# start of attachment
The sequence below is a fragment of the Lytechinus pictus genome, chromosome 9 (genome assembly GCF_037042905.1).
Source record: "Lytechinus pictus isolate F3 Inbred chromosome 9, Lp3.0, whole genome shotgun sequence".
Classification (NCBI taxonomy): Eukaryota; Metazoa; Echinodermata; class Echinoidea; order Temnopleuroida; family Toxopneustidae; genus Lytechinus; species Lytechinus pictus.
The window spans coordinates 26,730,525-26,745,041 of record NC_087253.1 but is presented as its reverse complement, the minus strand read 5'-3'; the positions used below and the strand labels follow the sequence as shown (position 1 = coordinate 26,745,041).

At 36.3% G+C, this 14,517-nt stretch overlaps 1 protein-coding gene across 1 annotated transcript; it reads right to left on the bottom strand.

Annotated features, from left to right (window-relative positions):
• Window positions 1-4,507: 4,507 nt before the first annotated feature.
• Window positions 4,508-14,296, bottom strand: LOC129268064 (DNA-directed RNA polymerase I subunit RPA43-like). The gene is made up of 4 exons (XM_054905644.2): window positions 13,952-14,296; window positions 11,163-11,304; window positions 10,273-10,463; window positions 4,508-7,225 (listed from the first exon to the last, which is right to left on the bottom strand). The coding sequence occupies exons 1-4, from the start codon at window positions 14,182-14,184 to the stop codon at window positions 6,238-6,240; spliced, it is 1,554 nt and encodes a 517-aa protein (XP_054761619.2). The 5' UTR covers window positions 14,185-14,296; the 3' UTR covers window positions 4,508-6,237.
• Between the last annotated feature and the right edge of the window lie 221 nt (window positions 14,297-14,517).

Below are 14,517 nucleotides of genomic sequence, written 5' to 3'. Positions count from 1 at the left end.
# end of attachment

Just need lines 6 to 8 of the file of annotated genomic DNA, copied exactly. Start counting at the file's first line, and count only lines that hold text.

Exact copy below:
Annotated features, from left to right (window-relative positions):
• Window positions 1-4,507: 4,507 nt before the first annotated feature.
• Window positions 4,508-14,296, bottom strand: LOC129268064 (DNA-directed RNA polymerase I subunit RPA43-like). The gene is made up of 4 exons (XM_054905644.2): window positions 13,952-14,296; window positions 11,163-11,304; window positions 10,273-10,463; window positions 4,508-7,225 (listed from the first exon to the last, which is right to left on the bottom strand). The coding sequence occupies exons 1-4, from the start codon at window positions 14,182-14,184 to the stop codon at window positions 6,238-6,240; spliced, it is 1,554 nt and encodes a 517-aa protein (XP_054761619.2). The 5' UTR covers window positions 14,185-14,296; the 3' UTR covers window positions 4,508-6,237.